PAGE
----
Monthly Technobrief – October 2009

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The new meanings for the term Business Intelligence. Past Performance is no guarantee of future results’ was the opening sentence of an article titled ‘Four Technologies that are Reshaping Business Intelligence’ in the August copy of Information Week. But it’s not just a technology issue. There is a shift in the type of intelligence required […]

The new meanings for the term Business Intelligence.

Past Performance is no guarantee of future results’ was the opening sentence of an article titled ‘Four Technologies that are Reshaping Business Intelligence’ in the August copy of Information Week. But it’s not just a technology issue.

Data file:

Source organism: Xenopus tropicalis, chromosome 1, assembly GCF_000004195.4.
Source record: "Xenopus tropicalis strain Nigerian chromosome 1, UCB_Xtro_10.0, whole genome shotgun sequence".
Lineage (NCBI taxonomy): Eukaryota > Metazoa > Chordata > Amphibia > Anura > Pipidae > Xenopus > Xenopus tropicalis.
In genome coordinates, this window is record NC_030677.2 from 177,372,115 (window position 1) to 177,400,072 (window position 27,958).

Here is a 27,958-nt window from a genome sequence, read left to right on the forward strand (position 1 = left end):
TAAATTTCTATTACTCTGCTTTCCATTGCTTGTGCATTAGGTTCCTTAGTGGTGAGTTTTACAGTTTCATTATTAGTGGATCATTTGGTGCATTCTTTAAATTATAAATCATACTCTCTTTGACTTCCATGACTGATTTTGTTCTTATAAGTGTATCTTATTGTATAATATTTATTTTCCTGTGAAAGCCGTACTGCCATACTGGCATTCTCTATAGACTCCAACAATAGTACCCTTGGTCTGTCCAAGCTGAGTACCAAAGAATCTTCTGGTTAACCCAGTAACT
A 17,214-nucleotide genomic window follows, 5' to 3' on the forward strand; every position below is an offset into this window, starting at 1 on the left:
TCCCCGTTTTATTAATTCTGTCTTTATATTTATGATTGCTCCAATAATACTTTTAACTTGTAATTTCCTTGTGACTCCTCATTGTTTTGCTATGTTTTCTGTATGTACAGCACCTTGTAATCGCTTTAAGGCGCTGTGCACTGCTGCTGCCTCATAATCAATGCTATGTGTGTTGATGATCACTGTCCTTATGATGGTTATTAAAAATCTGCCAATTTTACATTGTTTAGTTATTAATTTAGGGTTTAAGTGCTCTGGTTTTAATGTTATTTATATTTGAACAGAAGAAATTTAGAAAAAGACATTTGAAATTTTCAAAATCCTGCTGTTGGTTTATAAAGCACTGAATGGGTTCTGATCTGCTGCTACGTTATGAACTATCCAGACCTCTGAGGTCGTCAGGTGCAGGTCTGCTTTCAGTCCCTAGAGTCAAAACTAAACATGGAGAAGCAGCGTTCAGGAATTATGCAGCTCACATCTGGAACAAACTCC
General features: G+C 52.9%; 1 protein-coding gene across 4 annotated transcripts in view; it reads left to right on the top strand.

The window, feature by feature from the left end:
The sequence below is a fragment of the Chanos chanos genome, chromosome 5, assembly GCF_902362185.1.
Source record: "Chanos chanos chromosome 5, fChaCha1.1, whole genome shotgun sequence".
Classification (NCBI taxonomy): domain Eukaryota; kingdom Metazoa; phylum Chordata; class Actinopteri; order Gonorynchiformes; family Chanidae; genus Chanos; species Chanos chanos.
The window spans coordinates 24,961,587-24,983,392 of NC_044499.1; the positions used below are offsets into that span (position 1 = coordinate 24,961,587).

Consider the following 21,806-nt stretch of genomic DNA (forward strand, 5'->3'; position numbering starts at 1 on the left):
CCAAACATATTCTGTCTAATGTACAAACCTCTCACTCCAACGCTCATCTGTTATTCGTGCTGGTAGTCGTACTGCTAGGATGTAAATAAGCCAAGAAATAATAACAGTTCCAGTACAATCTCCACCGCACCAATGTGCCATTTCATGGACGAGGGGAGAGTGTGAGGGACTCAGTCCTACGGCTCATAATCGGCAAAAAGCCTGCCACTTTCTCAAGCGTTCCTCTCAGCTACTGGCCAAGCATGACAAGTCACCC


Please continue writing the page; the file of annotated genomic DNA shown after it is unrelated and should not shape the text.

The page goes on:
There is a shift in the type of intelligence required by today’s business. Traditional Business Intelligence (BI) measures how well an enterprise is achieving its operational goals against its budget or its internal goals by generating Key Performance Data through selected reports. In the current recessionary trading conditions, this continues to be vital, thus ensuring high demand for BI.

However, the term BI has come to mean much more today, including the collection and analysis of opportunities externally in the market. And, the additional meanings of the term BI are being enabled by four major new technologies.

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